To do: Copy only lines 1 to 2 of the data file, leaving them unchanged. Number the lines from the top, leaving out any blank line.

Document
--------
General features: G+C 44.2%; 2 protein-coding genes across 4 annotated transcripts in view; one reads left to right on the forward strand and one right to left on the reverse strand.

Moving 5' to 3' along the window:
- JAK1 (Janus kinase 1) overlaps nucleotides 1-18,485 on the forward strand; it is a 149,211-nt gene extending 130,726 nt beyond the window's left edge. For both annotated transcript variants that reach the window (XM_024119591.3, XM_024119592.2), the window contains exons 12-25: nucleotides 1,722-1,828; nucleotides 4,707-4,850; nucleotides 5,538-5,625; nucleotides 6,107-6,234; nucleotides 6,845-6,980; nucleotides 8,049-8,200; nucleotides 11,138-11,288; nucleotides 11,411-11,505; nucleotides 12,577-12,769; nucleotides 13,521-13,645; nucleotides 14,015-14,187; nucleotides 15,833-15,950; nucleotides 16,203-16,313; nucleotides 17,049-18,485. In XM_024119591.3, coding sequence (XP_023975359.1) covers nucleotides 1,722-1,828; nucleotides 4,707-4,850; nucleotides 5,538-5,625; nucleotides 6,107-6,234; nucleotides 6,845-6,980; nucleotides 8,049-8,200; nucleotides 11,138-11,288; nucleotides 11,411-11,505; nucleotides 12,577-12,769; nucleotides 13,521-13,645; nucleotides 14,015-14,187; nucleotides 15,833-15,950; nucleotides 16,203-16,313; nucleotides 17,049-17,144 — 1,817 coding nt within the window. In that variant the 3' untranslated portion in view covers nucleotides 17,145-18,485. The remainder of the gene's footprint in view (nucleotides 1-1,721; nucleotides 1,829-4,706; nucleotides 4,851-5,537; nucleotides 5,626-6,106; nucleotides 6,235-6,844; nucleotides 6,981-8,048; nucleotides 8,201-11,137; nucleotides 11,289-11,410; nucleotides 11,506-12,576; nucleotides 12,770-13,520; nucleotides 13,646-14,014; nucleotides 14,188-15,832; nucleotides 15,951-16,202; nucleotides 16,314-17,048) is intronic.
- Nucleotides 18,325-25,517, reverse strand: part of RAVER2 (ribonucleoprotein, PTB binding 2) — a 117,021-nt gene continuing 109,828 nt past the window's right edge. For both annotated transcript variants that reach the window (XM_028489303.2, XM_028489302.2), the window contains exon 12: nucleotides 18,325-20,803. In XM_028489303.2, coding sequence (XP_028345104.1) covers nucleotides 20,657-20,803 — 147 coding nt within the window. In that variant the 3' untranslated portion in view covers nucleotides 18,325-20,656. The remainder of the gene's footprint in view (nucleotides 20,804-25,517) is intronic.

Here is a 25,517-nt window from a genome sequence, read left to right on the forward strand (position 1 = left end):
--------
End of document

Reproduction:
General features: G+C 44.2%; 2 protein-coding genes across 4 annotated transcripts in view; one reads left to right on the forward strand and one right to left on the reverse strand.

Moving 5' to 3' along the window: